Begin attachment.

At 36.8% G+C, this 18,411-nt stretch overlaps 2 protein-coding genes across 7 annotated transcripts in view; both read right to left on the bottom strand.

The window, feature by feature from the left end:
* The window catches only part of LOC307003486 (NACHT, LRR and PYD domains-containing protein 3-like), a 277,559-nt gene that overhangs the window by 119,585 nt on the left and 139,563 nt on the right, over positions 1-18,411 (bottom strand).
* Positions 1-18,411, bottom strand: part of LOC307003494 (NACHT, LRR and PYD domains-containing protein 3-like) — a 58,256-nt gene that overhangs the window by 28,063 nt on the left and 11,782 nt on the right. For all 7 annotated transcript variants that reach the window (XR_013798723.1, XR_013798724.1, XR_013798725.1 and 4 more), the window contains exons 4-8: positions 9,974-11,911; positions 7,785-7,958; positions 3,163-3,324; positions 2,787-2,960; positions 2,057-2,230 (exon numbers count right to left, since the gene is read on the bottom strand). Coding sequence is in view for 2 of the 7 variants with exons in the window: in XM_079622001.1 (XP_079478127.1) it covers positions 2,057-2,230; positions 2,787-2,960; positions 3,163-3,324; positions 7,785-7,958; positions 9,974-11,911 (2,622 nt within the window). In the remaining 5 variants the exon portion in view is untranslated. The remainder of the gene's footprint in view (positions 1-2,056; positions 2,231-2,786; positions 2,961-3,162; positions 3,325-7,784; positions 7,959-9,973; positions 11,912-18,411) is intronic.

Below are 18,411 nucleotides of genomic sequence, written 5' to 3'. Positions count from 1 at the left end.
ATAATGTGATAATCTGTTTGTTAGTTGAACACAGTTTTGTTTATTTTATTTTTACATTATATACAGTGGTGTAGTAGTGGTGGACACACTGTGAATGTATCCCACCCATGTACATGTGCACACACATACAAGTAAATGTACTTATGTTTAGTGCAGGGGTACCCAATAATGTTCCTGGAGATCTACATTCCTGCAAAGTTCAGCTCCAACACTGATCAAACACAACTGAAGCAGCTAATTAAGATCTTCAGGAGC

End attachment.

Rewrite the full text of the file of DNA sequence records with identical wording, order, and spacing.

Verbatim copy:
At 36.8% G+C, this 18,411-nt stretch overlaps 2 protein-coding genes across 7 annotated transcripts in view; both read right to left on the bottom strand.

The window, feature by feature from the left end:
* The window catches only part of LOC307003486 (NACHT, LRR and PYD domains-containing protein 3-like), a 277,559-nt gene that overhangs the window by 119,585 nt on the left and 139,563 nt on the right, over positions 1-18,411 (bottom strand).
* Positions 1-18,411, bottom strand: part of LOC307003494 (NACHT, LRR and PYD domains-containing protein 3-like) — a 58,256-nt gene that overhangs the window by 28,063 nt on the left and 11,782 nt on the right. For all 7 annotated transcript variants that reach the window (XR_013798723.1, XR_013798724.1, XR_013798725.1 and 4 more), the window contains exons 4-8: positions 9,974-11,911; positions 7,785-7,958; positions 3,163-3,324; positions 2,787-2,960; positions 2,057-2,230 (exon numbers count right to left, since the gene is read on the bottom strand). Coding sequence is in view for 2 of the 7 variants with exons in the window: in XM_079622001.1 (XP_079478127.1) it covers positions 2,057-2,230; positions 2,787-2,960; positions 3,163-3,324; positions 7,785-7,958; positions 9,974-11,911 (2,622 nt within the window). In the remaining 5 variants the exon portion in view is untranslated. The remainder of the gene's footprint in view (positions 1-2,056; positions 2,231-2,786; positions 2,961-3,162; positions 3,325-7,784; positions 7,959-9,973; positions 11,912-18,411) is intronic.

Below are 18,411 nucleotides of genomic sequence, written 5' to 3'. Positions count from 1 at the left end.
ATAATGTGATAATCTGTTTGTTAGTTGAACACAGTTTTGTTTATTTTATTTTTACATTATATACAGTGGTGTAGTAGTGGTGGACACACTGTGAATGTATCCCACCCATGTACATGTGCACACACATACAAGTAAATGTACTTATGTTTAGTGCAGGGGTACCCAATAATGTTCCTGGAGATCTACATTCCTGCAAAGTTCAGCTCCAACACTGATCAAACACAACTGAAGCAGCTAATTAAGATCTTCAGGAGC